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As if dog noses weren't already amazing as it were, scientists have recently discovered what they're describing as an entirely "new sense" in dogs - heat detection.

A new sense detection? Dogs discovered to be able to detect heat like infrared sensor

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As if dog noses weren’t already amazing as it were, scientists have recently discovered what they’re describing as an entirely “new sense” in dogs. In a double blind behavioral experiment, three dogs could detect stimuli of weak thermal radiation – check the scientific report abstract published February 28, 2020 here:

So dogs can sense weak thermal radiation?

In the experiment, Swedish and Hungarian scientists trained three dogs to distinguish two objects based on the heat that the objects radiated. There was a neutral object with approximately ambient temperature, and a warm object which had roughly the same temperature as a furry mammal. Additionally, the scientists used magnetic resonance imaging to scan the brains of 13 dogs to compare their neural responses to similar heat stimuli.

All three dogs were able to successfully detect stimuli of weak thermal radiation in the experiments – in other words, they were able to identify the warm object from a distance.

The ability to sense this kind of radiation is known among insects like the black fire beetle and reptiles such as the Crotalinae and Boidae snake species. One other mammal, the common vampire bat, can also detect the same, using their ability to find skin areas that are rich in blood in order to maximize their yield when they bite after landing on a host animal. A smooth skinned area around dogs’ noses, known as the rhinarium, is uniquely moist, cold and packed with sensitive nerves, and scientists believed this was the most likely spot to receive temperature changes along with odors.

The area used for heat detection was determined to be the dog’s nose and the region of the dog’s nose that is able to detect this heat is only a few millimeters in size. Scientists determined that the location of the detected activation is clearly distinguishable from their hearing and smelling sense areas.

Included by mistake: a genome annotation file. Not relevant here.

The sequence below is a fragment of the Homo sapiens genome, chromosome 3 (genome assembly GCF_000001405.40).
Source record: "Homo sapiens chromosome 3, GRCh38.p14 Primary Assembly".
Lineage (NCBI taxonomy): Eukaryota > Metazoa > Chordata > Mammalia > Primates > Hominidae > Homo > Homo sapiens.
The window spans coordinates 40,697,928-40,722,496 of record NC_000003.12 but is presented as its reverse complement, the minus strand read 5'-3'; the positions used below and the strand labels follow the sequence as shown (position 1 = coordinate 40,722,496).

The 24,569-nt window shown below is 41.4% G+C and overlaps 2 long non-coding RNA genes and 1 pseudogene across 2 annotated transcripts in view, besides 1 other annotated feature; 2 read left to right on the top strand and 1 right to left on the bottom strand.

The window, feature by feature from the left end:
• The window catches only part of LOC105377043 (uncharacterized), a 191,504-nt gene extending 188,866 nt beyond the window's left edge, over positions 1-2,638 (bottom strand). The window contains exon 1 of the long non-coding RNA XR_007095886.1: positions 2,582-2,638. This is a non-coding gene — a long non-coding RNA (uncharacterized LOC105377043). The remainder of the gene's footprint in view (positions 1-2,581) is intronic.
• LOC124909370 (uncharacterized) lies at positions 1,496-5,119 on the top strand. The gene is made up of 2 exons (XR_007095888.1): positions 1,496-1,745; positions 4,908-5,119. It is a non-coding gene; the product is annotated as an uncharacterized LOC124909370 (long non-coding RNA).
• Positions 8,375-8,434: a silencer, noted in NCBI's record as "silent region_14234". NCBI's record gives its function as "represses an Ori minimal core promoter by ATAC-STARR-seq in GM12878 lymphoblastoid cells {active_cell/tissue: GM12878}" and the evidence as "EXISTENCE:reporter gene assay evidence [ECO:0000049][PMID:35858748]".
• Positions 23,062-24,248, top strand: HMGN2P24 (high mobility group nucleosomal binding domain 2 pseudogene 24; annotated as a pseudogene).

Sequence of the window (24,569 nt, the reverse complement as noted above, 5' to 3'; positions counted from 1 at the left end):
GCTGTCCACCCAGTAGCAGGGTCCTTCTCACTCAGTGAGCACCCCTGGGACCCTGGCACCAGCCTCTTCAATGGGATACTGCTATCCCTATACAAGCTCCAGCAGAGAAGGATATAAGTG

Facts about dog noses

Dogs have up to 300 million olfactory receptors (smelling receptors, or proteins that can bind odor molecules which has a central role in the sense of smell or olfaction) in their noses. Humans only have about 6 million.

A dog’s “smelling” system in their brain is about 40x larger than a humans.

A dog’s sense of smell is 10,000 to 100,000 better than a human’s. Analogies provided are that a dog can detect a teaspoon of sugar in a million gallons of water (two Olympic-sized pools worth), or they can smell one rotten apple in two million barrels of apples.

Dogs can easily wiggle each of their nostrils separately. They can smell separately with each nostril. Combined with their brain center, a dog can use these different odor profiles and put them together to determine exactly where the object they are smelling is located. This is similar to a human’s ability to see an object with each eye which aids in depth perception.

A dog can take in and breathe out air at the same time! Their cute wet noses are designed so that there is a continuous circulation of air, unlike humans who have to either breathe in or breathe out at any given moment.

Dogs have a special detection organ called the vomeronasal organ, which helps them sniff pheromones (chemicals that animals release with an important role in reproduction). You can read more about it here in this scientific abstract:

Image credit, dog’s nose Jade87


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